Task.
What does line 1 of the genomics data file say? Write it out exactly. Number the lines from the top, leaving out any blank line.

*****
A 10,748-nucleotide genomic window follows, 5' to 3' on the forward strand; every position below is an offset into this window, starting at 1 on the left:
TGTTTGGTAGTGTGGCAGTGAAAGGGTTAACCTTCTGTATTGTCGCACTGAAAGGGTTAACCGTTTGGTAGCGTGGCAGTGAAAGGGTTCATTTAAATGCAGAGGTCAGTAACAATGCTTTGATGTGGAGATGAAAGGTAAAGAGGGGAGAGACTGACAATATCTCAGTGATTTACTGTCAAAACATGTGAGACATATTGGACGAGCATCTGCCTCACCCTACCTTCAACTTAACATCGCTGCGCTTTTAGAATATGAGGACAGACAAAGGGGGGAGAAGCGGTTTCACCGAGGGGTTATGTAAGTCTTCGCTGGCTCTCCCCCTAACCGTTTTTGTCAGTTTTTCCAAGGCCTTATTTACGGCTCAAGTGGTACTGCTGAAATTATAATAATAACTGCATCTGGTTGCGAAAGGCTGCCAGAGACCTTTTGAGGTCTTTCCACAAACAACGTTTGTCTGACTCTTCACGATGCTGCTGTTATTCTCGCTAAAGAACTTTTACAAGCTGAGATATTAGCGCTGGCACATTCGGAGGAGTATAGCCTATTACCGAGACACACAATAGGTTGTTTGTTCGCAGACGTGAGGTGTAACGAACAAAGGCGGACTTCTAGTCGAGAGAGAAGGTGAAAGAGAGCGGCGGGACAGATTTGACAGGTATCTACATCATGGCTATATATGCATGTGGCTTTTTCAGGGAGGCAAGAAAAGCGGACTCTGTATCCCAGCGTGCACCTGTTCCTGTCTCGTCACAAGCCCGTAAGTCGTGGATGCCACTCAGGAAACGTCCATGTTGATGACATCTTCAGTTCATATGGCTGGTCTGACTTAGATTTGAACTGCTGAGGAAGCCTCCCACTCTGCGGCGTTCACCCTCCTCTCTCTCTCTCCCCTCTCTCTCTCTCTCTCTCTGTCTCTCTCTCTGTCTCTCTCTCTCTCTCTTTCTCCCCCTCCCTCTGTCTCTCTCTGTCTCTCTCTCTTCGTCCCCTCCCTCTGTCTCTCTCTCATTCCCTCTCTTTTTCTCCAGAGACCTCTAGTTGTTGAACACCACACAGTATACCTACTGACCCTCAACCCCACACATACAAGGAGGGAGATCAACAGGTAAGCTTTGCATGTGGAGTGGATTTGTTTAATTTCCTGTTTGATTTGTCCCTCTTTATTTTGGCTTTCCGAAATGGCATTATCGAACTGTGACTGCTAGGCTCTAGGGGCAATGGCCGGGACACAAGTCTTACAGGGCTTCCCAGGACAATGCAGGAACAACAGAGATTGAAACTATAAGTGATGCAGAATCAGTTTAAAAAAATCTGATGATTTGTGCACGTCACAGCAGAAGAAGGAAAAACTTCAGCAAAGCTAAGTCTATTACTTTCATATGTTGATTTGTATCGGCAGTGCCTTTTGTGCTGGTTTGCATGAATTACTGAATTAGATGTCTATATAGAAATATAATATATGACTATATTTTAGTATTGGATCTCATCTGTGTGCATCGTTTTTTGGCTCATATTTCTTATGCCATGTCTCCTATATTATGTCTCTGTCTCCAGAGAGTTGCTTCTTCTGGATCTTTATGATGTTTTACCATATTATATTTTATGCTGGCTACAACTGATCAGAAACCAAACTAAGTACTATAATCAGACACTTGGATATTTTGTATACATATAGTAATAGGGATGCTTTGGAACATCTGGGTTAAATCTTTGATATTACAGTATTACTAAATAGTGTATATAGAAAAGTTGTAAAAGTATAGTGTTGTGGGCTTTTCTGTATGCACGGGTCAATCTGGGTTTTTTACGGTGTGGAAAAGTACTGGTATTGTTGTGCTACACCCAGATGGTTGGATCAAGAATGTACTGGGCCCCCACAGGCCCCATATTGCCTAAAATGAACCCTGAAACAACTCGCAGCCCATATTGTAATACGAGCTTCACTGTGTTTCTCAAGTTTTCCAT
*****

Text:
A 10,748-nucleotide genomic window follows, 5' to 3' on the forward strand; every position below is an offset into this window, starting at 1 on the left: